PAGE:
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There have been explained five different ways in which force may be applied to a syllable; the first being the natural radical and vanish, which adds no emphasis to it, and the other four being the different modifications of emphatic force, or stress. It has been also shown, that of these four kinds of stress, the first, which has been called radical stress, can never be applied to a syllable without making us sound it short: the other three require the syllable to be naturally long.

Now, in each of these five ways of applying force, the loudness of the voice is continually changing, throughout the word. Whenever we suffer it to remain through any considerable part of the sound, for two or three words together, we shall find that we have got into a drawl. If any one will listen to the way in which a young child reads his alphabet, or spells short words, they will find, in the sounds he makes, a good example of both these faults which we have been explaining. a-b-c.-A long sound is given to the name of each letter: but the voice runs along through each on a level pitch, and with very nearly the same. degree of force.

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In order, then, to correct this second fault, it will be only necessary to practise sounding syllables with long quantity, taking care to give them always either the natural radical and vanish, or else either vanishing, compound, or median stress.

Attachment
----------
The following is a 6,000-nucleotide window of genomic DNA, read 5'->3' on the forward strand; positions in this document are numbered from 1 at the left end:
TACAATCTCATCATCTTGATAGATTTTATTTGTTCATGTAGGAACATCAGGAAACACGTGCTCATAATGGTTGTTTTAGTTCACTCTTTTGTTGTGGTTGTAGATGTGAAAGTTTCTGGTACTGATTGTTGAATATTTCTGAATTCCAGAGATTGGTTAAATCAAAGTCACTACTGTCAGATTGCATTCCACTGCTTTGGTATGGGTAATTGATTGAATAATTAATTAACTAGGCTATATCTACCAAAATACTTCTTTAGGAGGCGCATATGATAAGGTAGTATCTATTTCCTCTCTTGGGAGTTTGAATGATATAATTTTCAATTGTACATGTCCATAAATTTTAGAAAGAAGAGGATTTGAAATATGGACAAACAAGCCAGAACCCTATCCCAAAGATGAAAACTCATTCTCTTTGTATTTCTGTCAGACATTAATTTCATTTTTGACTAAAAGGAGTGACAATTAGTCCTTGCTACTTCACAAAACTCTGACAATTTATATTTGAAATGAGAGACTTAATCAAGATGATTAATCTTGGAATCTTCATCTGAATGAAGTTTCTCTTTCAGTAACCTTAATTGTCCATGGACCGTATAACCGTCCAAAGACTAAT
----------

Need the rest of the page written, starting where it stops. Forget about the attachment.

It should be stated, however, that in almost every case where very long quantity is required, it will be best given by the combination of the equal waves with median stress. This therefore should be first practised. After we have mastered this point, it may be well to

proceed to practise quantity on the simple slides, with the natural radical and vanish of the voice. If the pupil have followed the directions given for practice on vanishing and compound stress, it will be hardly requisite for him to repeat that exercise. For the two exercises we have here prescribed, the tables giver under the head of median stress will be found sufficient. On them, however, he must practise till he can perform the exercise well.

One point alone remains now to be noticed on this bject. In reading a sentence slowly, it will never do to give the same long quantity to every syllable in it. There are a great many syllables on which we cannot possibly increase the length at all. Such words as bit, tap, hate, fop, pettish, can only be made long by altering their sound entirely. We call such syllables immutable.

There is a second class, again, which we can lengthen a little, but not much. These we call mutable. Can, mad, ban, in, are examples.

The third classs only are capable of receiving very long quantity. Hail, wo, throne, high, power, are of this character. They are called indefinite.

In reading solemn passages, then, we must recollect that we are never to attempt to lengthen an immutable syllable at all, nor a merely mutable one much. The use of the waves, and of median or compound stress, is confined to indefinite syllables; radical stress requires us to sound a syllable, to whatever class it may belong, as if it were immutable; vanishing stress may be given to either mutable or indefinite syllables. The natural radical and vanish, and the simple slides, may be given to all.

A remark or two should be made on the way in which we are to lengthen mutable syllables. Most of them have their tonic element naturally short. C-a"-n, i'n, b-a-n, e-nd. In such words no attempt must be made to lengthen out the tonic sound. All the quantity which may be given to the syllable must be given on the subtonic elements. C-a"-N, i'-N, e-ND.